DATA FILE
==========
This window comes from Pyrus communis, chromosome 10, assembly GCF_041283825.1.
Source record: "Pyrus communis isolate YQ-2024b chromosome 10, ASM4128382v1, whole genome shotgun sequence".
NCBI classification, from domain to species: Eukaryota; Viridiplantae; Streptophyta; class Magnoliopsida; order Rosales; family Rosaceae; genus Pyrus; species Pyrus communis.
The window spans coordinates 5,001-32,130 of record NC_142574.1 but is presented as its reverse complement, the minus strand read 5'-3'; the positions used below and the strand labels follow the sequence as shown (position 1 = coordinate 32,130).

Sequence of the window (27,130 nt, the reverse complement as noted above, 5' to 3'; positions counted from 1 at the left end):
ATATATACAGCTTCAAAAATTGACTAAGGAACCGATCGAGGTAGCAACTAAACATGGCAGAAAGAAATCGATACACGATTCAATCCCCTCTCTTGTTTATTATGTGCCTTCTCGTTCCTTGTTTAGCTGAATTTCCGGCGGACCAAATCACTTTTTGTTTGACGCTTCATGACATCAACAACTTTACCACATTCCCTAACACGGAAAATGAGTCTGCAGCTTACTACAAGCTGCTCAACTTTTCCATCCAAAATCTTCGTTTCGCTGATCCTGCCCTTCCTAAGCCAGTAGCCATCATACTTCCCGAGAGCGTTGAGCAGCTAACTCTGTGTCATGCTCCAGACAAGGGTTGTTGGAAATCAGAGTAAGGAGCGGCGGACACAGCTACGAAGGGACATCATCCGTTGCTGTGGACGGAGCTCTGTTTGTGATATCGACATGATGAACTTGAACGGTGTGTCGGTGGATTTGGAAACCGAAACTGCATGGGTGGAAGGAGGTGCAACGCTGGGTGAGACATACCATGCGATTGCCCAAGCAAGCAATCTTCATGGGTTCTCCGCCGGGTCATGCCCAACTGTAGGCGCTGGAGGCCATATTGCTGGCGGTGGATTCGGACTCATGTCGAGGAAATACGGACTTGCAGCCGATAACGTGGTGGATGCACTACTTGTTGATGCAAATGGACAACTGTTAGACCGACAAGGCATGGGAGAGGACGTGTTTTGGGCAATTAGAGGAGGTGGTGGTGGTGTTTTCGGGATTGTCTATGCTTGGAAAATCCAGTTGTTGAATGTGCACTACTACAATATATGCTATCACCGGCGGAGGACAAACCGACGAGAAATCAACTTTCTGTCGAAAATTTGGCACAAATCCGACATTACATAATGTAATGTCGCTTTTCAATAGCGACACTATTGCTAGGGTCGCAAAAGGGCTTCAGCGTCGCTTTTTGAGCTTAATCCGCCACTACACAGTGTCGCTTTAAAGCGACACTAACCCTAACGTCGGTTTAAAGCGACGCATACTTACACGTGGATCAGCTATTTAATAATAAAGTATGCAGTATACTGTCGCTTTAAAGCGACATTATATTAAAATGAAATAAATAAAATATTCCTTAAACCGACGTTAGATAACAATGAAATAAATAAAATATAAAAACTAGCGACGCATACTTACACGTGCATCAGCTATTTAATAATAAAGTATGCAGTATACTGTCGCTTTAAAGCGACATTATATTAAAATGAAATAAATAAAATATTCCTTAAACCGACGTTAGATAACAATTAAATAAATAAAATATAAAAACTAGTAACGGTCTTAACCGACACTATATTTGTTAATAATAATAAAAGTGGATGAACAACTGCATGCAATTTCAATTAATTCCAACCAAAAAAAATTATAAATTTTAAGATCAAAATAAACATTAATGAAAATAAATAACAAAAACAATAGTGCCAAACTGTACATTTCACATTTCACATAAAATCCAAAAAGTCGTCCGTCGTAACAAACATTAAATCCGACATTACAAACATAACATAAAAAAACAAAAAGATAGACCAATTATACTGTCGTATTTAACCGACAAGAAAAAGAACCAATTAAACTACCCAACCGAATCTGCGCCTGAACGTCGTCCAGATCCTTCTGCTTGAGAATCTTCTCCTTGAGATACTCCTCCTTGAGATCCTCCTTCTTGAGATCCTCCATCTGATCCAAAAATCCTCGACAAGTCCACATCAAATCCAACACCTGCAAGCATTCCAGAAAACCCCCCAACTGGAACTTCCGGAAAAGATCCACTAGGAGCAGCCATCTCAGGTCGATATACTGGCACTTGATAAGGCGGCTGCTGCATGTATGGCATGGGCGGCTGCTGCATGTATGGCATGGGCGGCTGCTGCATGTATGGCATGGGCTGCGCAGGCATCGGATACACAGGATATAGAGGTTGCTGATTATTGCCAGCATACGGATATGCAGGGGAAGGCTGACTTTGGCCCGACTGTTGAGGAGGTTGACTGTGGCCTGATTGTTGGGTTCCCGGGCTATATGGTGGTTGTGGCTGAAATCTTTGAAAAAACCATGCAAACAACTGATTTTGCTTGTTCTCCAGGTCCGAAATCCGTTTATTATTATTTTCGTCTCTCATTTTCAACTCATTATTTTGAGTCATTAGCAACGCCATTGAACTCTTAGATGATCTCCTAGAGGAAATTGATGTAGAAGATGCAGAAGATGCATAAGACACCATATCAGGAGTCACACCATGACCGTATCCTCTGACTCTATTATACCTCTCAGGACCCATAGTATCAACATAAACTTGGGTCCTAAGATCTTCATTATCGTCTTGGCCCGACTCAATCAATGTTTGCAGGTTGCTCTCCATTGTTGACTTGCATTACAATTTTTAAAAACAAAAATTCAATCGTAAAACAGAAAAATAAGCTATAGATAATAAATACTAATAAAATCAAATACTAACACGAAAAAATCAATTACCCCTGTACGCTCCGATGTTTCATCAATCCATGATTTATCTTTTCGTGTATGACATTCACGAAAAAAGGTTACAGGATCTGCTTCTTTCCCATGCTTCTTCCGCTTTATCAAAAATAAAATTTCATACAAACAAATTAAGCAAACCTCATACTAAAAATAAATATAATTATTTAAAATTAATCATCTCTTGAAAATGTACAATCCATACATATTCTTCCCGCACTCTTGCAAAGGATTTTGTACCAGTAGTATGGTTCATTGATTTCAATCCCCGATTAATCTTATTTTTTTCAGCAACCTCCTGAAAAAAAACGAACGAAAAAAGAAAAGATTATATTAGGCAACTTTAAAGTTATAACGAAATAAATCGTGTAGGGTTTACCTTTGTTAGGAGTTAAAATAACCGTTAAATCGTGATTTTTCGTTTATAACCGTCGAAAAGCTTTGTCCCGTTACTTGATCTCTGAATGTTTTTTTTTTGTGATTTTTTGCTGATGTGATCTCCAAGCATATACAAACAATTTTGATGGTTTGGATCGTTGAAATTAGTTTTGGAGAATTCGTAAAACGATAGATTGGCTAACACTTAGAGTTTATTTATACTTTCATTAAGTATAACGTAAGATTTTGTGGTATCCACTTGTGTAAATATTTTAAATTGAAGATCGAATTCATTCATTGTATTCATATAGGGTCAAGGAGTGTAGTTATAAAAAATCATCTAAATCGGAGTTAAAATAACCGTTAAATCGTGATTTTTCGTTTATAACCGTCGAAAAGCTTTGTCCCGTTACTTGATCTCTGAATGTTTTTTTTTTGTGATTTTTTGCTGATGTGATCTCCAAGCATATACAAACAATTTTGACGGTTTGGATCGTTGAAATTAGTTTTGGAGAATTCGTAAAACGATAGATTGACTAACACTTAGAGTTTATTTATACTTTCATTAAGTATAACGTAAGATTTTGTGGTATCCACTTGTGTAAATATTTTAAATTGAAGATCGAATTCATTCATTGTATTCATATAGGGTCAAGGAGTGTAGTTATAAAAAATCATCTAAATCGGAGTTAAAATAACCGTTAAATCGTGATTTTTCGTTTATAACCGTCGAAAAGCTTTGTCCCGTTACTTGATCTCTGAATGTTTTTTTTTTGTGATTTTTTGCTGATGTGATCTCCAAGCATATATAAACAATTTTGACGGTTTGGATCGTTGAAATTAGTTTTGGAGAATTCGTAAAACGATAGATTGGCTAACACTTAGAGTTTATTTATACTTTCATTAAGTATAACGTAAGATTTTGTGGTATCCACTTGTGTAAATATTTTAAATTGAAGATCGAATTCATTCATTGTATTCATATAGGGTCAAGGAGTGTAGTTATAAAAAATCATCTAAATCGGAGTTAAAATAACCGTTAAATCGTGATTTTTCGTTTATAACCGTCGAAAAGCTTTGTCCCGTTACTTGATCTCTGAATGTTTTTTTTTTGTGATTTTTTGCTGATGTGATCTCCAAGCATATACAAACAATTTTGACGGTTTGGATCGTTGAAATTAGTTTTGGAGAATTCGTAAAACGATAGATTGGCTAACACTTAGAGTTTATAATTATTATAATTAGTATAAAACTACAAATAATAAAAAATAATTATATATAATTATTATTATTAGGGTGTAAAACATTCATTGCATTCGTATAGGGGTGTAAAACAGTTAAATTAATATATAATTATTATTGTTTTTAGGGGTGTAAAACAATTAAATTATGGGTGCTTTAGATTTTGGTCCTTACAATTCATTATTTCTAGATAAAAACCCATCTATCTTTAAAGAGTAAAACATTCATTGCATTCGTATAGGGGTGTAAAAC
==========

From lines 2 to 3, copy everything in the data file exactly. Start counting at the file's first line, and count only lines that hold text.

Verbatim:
Source record: "Pyrus communis isolate YQ-2024b chromosome 10, ASM4128382v1, whole genome shotgun sequence".
NCBI classification, from domain to species: Eukaryota; Viridiplantae; Streptophyta; class Magnoliopsida; order Rosales; family Rosaceae; genus Pyrus; species Pyrus communis.